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  • Writer's pictureKirstie Bender Segarra

How Doing Fascial Yoga Can Help to Prevent Injuries

I feel that it is my role to help people prevent unnecessary injuries and heal from

injuries they have. In my last article, I pointed out that if we don’t change our sequences then we cannot train our fascia: “To truly train fascia, you have to change what you teach in order to address the different myofascial meridians. One day you might focus on the superficial front line and another the deep front line. In fact, doing something badly and out of alignment can be good for training fascia. This allows us to be more playful and not bring to much rigidity to our practice.”

When we are new to teaching yoga, this may be more challenging. My first teacher training taught me a sequence and I relied on that for my first year of teaching as I continued my studies and gathered new material. We can’t help this, if we are a new teacher and we are not trained in various tools to individualize our approach to teaching yoga; over time, we can develop variety, as we deepen our awareness and skills.

Fortunately, I was already a trained massage therapist and structural integrator, so I had other tools on which to draw.

One of the tenants of massage therapy is that “repetition leads to injury.” In evaluating a new client, we listen and observe to identify what types of repetition does the client have in their life. Forexample, sitting at a computer desk all day in forward head posture, standing at a counter, driving,holding a baby, running, cycling or even yoga.

All repetition creates a habit and pattern in our fascial body. If you are a tennis player and swing the racket from right to left with your right arm you will develop more fascial fibers across the front of your chest following this pattern of movement. Through these repetitions we develop a fascial pattern throughout our body. Not all habits are bad. In fact, tore pattern our fascia we design new repetitive movements to restore equilibrium to our system.

Now when I teach yoga, I look at how I can unwind the patterns we developed to return to a more

neutral fascial set. In this way, I can support the client’s lifestyle and invite balance to their life.

However, it is really hard to let go of repetition.

The Cross-Fit™ gyms and Body-Pump™ classes are good examples of classes that do a lot of

repetitive lifting and encourage it. I see all kinds of shoulder, knee and joint related injuries in these classes in my private practice. I experienced it in yoga too. For example, the sun salutations with Chaturanga Dandasana repeated several times, produce their fair share of shoulder injuries and bicep tears.

I caution my clients when they enroll on their quest to fitness.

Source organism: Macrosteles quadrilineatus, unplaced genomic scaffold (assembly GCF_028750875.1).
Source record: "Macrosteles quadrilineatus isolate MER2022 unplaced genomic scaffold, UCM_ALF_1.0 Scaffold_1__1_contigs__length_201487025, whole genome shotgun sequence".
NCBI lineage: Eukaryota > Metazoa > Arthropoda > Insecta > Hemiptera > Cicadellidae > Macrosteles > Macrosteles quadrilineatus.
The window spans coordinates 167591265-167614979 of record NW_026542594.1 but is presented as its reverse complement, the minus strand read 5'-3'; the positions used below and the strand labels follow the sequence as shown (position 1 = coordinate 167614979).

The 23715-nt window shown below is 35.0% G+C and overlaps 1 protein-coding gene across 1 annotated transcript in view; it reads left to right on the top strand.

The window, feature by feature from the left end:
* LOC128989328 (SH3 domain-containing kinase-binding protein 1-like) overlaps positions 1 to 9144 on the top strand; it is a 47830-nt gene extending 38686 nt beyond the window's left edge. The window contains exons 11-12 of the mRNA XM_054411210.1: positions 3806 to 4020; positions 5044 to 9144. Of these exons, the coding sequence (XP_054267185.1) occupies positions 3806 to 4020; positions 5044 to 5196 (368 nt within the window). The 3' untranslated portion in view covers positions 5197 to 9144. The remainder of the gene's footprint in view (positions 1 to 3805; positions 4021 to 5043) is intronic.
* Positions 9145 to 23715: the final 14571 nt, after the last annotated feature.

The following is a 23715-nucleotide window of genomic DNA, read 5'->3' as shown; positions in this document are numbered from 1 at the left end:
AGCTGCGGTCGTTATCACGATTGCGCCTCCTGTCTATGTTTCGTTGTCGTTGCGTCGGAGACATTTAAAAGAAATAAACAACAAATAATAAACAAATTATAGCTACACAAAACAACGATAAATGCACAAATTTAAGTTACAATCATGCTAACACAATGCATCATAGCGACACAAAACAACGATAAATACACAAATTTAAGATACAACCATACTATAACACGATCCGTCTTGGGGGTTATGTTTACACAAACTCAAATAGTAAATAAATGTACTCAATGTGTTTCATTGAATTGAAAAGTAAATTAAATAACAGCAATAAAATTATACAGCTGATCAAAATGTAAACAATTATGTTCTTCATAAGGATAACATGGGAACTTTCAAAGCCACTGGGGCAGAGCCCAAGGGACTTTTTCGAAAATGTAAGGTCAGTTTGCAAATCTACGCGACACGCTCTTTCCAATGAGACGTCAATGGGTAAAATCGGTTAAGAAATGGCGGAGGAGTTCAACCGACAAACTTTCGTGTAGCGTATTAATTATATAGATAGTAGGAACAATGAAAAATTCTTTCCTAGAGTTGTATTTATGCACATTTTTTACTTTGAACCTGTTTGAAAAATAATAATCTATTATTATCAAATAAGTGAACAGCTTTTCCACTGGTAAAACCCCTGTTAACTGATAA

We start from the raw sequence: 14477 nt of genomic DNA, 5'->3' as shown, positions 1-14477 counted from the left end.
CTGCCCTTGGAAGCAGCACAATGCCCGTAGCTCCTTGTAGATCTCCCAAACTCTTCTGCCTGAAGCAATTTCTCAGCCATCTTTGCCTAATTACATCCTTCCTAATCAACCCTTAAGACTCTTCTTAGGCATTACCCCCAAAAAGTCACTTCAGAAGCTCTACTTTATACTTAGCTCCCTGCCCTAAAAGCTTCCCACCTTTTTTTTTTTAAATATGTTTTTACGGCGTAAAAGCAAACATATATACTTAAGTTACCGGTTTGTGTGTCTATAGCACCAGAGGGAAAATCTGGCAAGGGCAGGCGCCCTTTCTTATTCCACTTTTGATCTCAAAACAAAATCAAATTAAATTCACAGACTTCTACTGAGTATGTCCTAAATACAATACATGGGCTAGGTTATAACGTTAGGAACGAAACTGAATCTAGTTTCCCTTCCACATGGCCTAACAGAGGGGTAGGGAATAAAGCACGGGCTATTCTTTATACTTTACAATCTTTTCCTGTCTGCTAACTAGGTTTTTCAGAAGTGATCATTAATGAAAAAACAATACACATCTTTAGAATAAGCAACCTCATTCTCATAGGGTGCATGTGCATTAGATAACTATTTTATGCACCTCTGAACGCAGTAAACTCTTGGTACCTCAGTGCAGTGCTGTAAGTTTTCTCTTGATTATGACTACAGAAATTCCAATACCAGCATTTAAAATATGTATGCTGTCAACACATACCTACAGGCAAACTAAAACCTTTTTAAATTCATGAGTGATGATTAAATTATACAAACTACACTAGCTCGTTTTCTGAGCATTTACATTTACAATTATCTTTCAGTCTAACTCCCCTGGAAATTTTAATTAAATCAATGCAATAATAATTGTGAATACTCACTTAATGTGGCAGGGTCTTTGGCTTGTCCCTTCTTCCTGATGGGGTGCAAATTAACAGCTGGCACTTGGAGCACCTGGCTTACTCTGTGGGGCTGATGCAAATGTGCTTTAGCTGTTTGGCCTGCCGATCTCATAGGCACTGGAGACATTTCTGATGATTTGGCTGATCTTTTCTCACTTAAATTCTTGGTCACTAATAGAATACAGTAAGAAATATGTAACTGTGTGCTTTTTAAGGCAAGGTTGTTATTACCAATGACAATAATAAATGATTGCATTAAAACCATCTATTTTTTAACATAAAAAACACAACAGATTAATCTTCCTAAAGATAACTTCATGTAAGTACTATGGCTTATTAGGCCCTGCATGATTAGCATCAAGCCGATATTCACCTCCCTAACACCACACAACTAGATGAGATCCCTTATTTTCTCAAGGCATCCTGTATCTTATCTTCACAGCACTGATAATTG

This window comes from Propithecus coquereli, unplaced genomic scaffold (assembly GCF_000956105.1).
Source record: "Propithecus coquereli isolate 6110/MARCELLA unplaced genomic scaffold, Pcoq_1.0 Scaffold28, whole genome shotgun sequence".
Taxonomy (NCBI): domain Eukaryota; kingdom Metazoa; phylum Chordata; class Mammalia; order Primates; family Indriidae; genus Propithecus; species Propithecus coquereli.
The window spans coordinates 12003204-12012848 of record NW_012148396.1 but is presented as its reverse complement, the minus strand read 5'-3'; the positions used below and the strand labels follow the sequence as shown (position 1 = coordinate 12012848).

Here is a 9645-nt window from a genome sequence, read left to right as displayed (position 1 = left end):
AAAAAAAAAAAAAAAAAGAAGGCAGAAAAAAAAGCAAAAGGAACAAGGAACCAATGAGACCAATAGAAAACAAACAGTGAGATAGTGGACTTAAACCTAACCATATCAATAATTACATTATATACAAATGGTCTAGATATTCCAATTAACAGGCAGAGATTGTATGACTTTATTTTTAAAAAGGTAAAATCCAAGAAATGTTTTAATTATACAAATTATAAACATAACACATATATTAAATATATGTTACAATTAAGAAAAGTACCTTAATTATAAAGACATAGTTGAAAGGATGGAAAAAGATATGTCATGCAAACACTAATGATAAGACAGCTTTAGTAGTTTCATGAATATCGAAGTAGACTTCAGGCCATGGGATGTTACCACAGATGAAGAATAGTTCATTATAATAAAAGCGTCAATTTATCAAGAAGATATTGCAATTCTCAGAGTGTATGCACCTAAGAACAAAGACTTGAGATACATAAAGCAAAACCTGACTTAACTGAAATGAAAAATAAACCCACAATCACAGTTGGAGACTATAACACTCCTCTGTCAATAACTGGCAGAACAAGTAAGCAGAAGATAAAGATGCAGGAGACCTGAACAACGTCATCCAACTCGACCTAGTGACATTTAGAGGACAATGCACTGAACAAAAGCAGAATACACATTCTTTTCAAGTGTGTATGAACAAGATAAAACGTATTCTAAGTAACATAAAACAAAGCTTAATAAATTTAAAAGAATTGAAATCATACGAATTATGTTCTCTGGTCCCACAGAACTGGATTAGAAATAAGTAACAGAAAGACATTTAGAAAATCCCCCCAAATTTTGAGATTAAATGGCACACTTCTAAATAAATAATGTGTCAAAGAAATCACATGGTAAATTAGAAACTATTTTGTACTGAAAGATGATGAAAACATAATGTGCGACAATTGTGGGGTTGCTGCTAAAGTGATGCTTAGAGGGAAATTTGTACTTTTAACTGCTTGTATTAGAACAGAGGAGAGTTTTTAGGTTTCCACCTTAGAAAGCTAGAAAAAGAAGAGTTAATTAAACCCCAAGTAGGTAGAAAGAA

I caution my clients when they enroll on their quest to fitness.

Especially as we age, it takes longer to heal from these tears and reestablish a stable joint.

I am not saying don’t do these things. Rather, proceed with caution and try to eliminate the repetitive movement. You may have to modify in the classes to the disapproval of your instructor.

If this is the case, don’t worry about it and practice Ahimsa, non-harming.

I help people prevent unnecessary injuries and heal from injuries they have by training the fascia, allowing for slow stretches during warm-up, vary sequences so that I train different aspects of the body and include the stabilization of joints and strengthening of ligaments in the sequences.

To do this we may have to move out of the traditional asana. There are so many wonderful movement exercises from Tai Chi, Qi Gong, Feldenkrais, Alexander Technique, physical therapy and bodywork.

One of my favorites is “pelvic rocking.” To do the pelvic rocking, lay on your back in bent knee

position, as if you are going into bridge pose, with an inhale gently rock your coccyx (your tail),

toward the floor then with an exhale draw the top of your pelvis into the floor and flatten your lumber spine. Continue this motion trying to drop out of using your legs and focus on the use of the core muscles—psoas major, psoas minor and iliacus.

This exercise trains us in a somatic awareness of how to correctly move our sacrum and pelvis in relation to the lumbar spine. I often teach this subtle movement before teaching half bridge or full bridge poses. It is helpful for those with low back pain and gaining the somatic awareness necessary to correct the relationship between the sacrum and lumbar spine.

Learning to shift your fascial body by correctly stretching and practicing yoga in the new paradigm of “spatial medicine” will allow us to create more space in our bodies and free ourselves from pain so we have the freedom to be fascial yoga astronauts!http://

First published in 2014 with

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